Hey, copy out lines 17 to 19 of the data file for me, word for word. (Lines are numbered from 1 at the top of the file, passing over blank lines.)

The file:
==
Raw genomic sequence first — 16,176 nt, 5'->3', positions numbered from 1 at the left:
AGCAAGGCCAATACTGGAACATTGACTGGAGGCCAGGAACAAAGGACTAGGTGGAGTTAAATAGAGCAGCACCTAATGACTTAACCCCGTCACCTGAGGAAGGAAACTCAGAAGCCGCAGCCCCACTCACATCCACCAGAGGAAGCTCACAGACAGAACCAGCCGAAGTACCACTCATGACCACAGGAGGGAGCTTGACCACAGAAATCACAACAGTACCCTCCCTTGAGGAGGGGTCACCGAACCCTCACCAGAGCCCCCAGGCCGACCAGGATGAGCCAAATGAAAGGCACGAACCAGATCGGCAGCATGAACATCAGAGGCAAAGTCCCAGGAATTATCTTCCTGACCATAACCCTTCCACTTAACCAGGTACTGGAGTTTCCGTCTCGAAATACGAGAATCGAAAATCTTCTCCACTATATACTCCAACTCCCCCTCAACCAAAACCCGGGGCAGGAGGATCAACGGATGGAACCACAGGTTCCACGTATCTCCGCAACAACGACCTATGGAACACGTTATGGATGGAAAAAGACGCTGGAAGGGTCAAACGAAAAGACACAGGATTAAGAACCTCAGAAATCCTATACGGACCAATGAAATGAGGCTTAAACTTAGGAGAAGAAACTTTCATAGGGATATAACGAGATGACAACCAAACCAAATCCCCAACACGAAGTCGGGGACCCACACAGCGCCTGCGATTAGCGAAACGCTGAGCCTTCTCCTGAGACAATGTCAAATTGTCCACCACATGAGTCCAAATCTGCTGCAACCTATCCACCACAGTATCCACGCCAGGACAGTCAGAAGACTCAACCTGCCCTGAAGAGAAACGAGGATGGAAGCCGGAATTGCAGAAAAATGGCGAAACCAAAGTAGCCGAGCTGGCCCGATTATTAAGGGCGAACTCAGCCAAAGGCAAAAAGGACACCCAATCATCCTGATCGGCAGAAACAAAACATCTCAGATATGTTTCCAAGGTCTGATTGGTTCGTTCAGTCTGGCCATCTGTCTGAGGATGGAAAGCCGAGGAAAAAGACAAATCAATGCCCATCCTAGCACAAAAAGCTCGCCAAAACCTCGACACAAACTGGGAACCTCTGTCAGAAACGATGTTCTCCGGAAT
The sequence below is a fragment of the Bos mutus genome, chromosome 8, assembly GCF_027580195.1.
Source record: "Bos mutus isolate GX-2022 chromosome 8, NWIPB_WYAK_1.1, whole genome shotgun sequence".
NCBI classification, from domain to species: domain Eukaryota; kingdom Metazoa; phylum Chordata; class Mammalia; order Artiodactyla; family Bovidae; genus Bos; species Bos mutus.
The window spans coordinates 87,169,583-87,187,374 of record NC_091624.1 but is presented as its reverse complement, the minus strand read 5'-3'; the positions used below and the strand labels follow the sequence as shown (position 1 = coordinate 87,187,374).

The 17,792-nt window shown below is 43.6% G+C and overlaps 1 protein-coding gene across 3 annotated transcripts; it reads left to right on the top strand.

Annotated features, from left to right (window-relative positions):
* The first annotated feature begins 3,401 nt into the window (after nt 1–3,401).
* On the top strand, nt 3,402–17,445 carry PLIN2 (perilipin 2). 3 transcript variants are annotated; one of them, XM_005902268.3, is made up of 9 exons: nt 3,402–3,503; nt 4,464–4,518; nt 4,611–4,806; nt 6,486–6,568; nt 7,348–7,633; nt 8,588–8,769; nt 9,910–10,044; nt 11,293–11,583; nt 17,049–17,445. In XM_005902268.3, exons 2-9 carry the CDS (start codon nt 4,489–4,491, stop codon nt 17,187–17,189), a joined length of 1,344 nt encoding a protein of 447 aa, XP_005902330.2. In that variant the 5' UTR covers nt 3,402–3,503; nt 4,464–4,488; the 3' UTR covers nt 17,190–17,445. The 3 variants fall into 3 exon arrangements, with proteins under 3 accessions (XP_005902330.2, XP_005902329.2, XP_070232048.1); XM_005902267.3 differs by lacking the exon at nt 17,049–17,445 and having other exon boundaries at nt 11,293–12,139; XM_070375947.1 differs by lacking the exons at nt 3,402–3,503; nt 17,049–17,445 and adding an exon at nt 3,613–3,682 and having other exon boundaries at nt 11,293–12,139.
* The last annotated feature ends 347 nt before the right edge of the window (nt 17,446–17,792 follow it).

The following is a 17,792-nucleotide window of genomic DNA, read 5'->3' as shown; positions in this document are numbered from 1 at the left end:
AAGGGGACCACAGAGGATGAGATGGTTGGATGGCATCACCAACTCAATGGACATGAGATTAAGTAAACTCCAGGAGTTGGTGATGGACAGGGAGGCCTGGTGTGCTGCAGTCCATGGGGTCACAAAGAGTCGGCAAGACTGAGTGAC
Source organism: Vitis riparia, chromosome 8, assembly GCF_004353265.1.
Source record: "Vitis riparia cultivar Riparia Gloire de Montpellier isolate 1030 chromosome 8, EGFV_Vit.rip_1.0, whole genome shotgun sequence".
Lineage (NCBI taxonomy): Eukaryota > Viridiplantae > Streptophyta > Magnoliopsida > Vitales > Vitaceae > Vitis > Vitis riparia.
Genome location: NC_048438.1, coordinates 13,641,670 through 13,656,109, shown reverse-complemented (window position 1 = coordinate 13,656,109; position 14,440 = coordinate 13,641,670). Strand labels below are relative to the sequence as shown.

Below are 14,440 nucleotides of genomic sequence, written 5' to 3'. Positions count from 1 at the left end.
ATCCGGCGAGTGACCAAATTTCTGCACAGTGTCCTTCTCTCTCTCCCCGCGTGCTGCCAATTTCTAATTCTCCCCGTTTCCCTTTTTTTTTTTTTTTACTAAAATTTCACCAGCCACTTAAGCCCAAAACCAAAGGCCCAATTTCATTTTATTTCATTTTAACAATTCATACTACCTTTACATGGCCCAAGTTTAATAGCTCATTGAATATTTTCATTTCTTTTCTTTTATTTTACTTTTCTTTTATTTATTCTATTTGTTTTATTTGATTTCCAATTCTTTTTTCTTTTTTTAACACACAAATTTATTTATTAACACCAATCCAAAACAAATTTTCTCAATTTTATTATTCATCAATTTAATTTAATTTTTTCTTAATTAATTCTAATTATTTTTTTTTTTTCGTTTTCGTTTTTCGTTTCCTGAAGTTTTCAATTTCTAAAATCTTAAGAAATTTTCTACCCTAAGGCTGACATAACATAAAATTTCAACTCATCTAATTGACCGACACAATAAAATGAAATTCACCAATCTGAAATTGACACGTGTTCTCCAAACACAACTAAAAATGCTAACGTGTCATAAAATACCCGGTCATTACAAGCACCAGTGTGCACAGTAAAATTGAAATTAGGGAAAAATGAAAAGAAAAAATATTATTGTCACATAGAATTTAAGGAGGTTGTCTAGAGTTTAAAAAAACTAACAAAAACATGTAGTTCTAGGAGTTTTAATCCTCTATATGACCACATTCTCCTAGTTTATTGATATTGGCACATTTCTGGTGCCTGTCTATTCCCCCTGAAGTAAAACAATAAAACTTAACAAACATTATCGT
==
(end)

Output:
Genome location: NC_048438.1, coordinates 13,641,670 through 13,656,109, shown reverse-complemented (window position 1 = coordinate 13,656,109; position 14,440 = coordinate 13,641,670). Strand labels below are relative to the sequence as shown.

Below are 14,440 nucleotides of genomic sequence, written 5' to 3'. Positions count from 1 at the left end.
ATCCGGCGAGTGACCAAATTTCTGCACAGTGTCCTTCTCTCTCTCCCCGCGTGCTGCCAATTTCTAATTCTCCCCGTTTCCCTTTTTTTTTTTTTTTACTAAAATTTCACCAGCCACTTAAGCCCAAAACCAAAGGCCCAATTTCATTTTATTTCATTTTAACAATTCATACTACCTTTACATGGCCCAAGTTTAATAGCTCATTGAATATTTTCATTTCTTTTCTTTTATTTTACTTTTCTTTTATTTATTCTATTTGTTTTATTTGATTTCCAATTCTTTTTTCTTTTTTTAACACACAAATTTATTTATTAACACCAATCCAAAACAAATTTTCTCAATTTTATTATTCATCAATTTAATTTAATTTTTTCTTAATTAATTCTAATTATTTTTTTTTTTTCGTTTTCGTTTTTCGTTTCCTGAAGTTTTCAATTTCTAAAATCTTAAGAAATTTTCTACCCTAAGGCTGACATAACATAAAATTTCAACTCATCTAATTGACCGACACAATAAAATGAAATTCACCAATCTGAAATTGACACGTGTTCTCCAAACACAACTAAAAATGCTAACGTGTCATAAAATACCCGGTCATTACAAGCACCAGTGTGCACAGTAAAATTGAAATTAGGGAAAAATGAAAAGAAAAAATATTATTGTCACATAGAATTTAAGGAGGTTGTCTAGAGTTTAAAAAAACTAACAAAAACATGTAGTTCTAGGAGTTTTAATCCTCTATATGACCACATTCTCCTAGTTTATTGATATTGGCACATTTCTGGTGCCTGTCTATTCCCCCTGAAGTAAAACAATAAAACTTAACAAACATTATCGT